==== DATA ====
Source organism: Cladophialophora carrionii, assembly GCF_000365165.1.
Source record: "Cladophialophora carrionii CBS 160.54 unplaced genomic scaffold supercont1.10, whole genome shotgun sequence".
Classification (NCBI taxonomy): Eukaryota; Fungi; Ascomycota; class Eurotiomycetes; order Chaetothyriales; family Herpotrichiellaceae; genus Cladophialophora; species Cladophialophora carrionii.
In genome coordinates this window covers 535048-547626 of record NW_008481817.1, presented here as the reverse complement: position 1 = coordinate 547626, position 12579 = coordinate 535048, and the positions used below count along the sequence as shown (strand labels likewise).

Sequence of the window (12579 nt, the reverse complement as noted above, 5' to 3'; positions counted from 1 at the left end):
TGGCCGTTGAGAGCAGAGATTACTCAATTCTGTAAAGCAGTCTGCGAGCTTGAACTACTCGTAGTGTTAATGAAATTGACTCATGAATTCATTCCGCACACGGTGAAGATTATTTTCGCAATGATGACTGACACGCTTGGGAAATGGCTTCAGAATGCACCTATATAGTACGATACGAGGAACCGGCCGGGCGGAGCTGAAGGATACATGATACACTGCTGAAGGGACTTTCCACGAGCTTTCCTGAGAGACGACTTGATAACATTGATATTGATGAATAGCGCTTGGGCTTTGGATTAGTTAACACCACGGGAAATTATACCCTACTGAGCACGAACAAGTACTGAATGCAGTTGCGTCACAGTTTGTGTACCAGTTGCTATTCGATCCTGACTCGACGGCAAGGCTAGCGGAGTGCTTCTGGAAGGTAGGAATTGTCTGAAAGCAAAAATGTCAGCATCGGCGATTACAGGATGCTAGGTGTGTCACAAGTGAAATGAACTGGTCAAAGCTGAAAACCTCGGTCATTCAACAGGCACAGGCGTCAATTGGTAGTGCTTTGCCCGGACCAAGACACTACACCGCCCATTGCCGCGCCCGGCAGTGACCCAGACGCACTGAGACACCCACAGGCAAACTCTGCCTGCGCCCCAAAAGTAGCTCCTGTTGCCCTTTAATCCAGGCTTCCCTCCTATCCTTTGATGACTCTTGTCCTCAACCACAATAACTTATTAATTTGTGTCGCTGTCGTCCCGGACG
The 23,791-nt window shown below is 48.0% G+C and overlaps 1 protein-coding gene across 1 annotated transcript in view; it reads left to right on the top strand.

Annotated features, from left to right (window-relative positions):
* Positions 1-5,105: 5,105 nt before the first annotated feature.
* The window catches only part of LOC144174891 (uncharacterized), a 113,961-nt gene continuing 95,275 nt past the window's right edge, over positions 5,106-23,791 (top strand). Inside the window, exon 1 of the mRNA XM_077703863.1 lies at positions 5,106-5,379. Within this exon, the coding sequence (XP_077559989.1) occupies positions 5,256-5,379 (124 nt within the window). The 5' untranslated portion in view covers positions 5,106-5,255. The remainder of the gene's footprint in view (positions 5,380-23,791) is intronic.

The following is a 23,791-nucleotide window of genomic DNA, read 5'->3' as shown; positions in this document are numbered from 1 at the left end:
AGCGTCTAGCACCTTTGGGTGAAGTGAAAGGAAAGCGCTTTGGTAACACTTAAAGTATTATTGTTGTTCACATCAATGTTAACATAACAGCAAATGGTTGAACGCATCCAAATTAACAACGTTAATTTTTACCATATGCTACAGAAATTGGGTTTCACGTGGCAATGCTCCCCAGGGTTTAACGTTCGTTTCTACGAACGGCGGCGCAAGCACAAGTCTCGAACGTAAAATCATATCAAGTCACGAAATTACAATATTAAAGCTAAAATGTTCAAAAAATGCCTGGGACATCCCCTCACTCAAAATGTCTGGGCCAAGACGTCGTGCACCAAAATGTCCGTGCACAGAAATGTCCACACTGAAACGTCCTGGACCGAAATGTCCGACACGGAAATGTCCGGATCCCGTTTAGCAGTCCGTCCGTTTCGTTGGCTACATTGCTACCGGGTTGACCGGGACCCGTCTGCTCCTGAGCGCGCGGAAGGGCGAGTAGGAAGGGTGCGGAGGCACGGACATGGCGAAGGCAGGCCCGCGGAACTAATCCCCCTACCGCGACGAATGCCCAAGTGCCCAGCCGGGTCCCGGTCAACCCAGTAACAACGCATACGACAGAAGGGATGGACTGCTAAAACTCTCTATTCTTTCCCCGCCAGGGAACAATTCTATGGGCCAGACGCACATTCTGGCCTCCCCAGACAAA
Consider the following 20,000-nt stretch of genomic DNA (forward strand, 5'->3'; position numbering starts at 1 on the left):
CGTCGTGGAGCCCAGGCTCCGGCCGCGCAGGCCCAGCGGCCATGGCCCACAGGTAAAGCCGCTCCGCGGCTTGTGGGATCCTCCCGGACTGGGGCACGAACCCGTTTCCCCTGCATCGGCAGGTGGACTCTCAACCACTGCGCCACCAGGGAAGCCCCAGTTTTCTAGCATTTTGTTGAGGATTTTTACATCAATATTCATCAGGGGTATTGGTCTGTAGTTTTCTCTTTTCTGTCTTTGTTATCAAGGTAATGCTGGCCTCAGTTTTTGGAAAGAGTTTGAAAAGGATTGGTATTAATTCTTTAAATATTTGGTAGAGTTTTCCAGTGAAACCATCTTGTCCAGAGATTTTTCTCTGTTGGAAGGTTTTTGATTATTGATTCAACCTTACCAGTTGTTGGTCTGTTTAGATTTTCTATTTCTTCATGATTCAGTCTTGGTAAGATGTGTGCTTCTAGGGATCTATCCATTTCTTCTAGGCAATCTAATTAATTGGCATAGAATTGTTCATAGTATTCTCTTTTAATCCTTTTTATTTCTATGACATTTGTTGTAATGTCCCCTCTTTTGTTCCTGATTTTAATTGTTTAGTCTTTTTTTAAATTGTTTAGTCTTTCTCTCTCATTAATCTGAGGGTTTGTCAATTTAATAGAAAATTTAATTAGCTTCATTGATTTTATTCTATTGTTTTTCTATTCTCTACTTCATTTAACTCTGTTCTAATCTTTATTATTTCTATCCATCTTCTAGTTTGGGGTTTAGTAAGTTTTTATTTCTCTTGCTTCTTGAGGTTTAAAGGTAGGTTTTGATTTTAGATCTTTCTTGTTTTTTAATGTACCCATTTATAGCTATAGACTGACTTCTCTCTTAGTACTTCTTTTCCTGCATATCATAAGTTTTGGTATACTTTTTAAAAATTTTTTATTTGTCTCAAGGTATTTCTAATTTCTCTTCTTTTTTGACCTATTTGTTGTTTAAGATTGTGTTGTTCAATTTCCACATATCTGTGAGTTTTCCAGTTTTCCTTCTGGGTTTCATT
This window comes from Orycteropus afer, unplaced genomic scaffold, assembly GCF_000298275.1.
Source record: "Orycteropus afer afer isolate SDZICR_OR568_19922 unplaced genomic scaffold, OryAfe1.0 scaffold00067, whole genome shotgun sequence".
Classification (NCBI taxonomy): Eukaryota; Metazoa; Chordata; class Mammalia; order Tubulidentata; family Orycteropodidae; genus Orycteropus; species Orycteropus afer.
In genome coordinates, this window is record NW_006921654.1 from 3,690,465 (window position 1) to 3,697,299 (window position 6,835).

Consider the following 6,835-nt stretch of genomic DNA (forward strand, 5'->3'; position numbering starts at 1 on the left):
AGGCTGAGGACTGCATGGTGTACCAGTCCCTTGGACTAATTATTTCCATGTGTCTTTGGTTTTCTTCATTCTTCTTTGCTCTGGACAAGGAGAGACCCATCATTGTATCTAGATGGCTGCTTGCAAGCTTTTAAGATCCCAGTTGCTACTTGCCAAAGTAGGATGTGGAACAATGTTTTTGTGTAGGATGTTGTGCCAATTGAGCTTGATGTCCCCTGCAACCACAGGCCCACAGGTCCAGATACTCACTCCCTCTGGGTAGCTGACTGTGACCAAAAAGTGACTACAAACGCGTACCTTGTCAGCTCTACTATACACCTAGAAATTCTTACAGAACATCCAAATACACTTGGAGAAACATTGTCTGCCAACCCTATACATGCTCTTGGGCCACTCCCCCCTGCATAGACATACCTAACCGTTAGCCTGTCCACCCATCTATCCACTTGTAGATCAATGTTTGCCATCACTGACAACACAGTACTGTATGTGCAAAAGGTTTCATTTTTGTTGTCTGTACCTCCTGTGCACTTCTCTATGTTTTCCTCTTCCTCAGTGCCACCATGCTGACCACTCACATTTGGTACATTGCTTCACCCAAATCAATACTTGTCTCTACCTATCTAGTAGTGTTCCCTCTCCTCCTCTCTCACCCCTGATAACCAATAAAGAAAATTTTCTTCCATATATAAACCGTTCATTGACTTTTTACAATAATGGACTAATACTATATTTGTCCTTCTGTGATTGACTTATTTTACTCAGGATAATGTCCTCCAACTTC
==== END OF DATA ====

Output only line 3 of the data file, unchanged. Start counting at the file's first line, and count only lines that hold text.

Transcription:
Classification (NCBI taxonomy): Eukaryota; Fungi; Ascomycota; class Eurotiomycetes; order Chaetothyriales; family Herpotrichiellaceae; genus Cladophialophora; species Cladophialophora carrionii.